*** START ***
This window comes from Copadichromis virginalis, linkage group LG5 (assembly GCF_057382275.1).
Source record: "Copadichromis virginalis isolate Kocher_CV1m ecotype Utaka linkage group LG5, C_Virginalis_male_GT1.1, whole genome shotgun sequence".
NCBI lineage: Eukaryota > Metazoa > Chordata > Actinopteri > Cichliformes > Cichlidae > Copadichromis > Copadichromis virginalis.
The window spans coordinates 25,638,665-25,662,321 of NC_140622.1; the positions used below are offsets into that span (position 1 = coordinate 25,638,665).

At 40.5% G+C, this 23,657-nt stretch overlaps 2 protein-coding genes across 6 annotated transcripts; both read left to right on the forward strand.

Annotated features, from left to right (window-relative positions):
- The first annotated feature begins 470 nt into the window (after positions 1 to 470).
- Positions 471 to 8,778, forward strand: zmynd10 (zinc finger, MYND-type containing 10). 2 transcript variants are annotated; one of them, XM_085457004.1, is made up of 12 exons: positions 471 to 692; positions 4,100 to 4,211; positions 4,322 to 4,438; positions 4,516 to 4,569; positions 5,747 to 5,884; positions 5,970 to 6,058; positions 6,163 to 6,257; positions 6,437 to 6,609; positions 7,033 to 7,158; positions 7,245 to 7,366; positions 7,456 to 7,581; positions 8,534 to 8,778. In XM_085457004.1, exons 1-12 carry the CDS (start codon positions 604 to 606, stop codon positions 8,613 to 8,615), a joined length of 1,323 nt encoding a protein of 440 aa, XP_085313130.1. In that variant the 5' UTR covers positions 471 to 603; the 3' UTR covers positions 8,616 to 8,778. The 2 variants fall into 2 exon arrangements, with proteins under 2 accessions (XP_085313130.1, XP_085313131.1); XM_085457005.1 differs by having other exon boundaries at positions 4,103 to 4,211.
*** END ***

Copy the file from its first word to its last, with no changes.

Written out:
This window comes from Copadichromis virginalis, linkage group LG5 (assembly GCF_057382275.1).
Source record: "Copadichromis virginalis isolate Kocher_CV1m ecotype Utaka linkage group LG5, C_Virginalis_male_GT1.1, whole genome shotgun sequence".
NCBI lineage: Eukaryota > Metazoa > Chordata > Actinopteri > Cichliformes > Cichlidae > Copadichromis > Copadichromis virginalis.
The window spans coordinates 25,638,665-25,662,321 of NC_140622.1; the positions used below are offsets into that span (position 1 = coordinate 25,638,665).

At 40.5% G+C, this 23,657-nt stretch overlaps 2 protein-coding genes across 6 annotated transcripts; both read left to right on the forward strand.

Annotated features, from left to right (window-relative positions):
- The first annotated feature begins 470 nt into the window (after positions 1 to 470).
- Positions 471 to 8,778, forward strand: zmynd10 (zinc finger, MYND-type containing 10). 2 transcript variants are annotated; one of them, XM_085457004.1, is made up of 12 exons: positions 471 to 692; positions 4,100 to 4,211; positions 4,322 to 4,438; positions 4,516 to 4,569; positions 5,747 to 5,884; positions 5,970 to 6,058; positions 6,163 to 6,257; positions 6,437 to 6,609; positions 7,033 to 7,158; positions 7,245 to 7,366; positions 7,456 to 7,581; positions 8,534 to 8,778. In XM_085457004.1, exons 1-12 carry the CDS (start codon positions 604 to 606, stop codon positions 8,613 to 8,615), a joined length of 1,323 nt encoding a protein of 440 aa, XP_085313130.1. In that variant the 5' UTR covers positions 471 to 603; the 3' UTR covers positions 8,616 to 8,778. The 2 variants fall into 2 exon arrangements, with proteins under 2 accessions (XP_085313130.1, XP_085313131.1); XM_085457005.1 differs by having other exon boundaries at positions 4,103 to 4,211.